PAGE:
In May last year Nazanin, a 23-year-old Iranian asylum seeker, was raped on Nauru.
It took three months and a medical emergency for the Department of Immigration and Border Protection to send her to Australia for treatment.
At the time, the department said Nazanin's mother and brother would also be brought to Australia to provide critical family support.
For more than six months, the department ignored advice from its own medical service provider on Nauru IHMS and of Nazanin's treating doctors and psychiatrists in Australia that she be reunited with her mother and brother. Requests for their transfer were overridden by Border Force in Canberra.
Suddenly, on January 14, Nazanin's brother and mother were given 30 minutes notice that they were being sent to Australia. Now they are together, but the separation has taken a terrible toll on Nazanin and her family.
The belated transfer of the family and at least two other victims of sexual assault to Australia raises the wider question of the contempt shown by the minister and his department, the Nauru government and the Nauruan police for the victims of sexual assault on Nauru.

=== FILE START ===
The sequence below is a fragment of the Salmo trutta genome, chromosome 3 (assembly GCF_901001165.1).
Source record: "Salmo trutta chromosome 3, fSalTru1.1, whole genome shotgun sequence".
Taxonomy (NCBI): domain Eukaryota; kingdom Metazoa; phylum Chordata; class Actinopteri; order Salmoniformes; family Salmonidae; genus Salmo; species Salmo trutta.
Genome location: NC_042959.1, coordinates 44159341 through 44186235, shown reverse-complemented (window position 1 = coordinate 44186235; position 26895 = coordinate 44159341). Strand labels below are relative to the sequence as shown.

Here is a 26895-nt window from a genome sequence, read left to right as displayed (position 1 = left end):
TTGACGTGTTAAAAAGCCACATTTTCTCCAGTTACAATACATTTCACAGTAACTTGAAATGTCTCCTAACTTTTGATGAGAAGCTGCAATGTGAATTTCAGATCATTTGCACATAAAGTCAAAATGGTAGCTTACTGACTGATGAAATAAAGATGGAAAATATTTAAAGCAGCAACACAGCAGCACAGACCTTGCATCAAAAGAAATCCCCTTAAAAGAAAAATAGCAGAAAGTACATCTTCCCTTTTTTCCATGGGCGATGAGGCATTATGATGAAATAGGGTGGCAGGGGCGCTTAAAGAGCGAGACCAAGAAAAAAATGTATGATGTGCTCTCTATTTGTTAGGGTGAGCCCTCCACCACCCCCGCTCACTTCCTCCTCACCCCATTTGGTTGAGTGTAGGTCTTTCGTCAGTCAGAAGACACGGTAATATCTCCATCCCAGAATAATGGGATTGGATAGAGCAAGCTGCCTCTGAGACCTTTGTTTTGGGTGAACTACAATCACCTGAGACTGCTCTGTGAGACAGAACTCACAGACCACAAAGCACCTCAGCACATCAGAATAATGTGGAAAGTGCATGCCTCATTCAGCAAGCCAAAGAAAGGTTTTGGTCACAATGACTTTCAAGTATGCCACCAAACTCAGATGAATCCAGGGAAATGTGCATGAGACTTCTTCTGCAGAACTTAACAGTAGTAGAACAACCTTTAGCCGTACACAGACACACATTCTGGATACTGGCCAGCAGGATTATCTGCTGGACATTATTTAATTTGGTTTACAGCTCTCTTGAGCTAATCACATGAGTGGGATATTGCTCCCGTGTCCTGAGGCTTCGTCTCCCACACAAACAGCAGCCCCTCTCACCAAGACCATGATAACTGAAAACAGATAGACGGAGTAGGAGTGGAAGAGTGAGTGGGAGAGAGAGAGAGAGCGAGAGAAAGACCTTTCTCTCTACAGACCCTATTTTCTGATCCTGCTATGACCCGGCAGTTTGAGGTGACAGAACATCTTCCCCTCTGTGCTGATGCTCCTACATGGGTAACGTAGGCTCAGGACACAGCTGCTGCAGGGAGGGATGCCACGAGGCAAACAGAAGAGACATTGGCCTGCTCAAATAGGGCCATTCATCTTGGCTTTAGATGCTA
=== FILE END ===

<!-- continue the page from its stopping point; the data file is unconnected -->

Refugee Action Coalition's spokesperson Ian Rintoul said: “The transfer of more victims of sexual assault from Nauru is a tacit admission that Nauru is unsafe. But the response also reveals the official policy to cover-up the scale of the abuse on Nauru.
“As a matter of urgency, all the victims of rape and sexual assault on Nauru should be immediately brought to Australia. Some victims have been unable to leave their accommodation for months for fear of more harassment. The government's offshore policy has left asylum seekers and refugees vulnerable to attack. Nauru must be closed.
“The department's contempt doesn't end on Nauru. Victims of sexual assault who have been brought to Australia have been left for months in detention, treated as criminals and isolated from the support that they need. They should be released into the community.”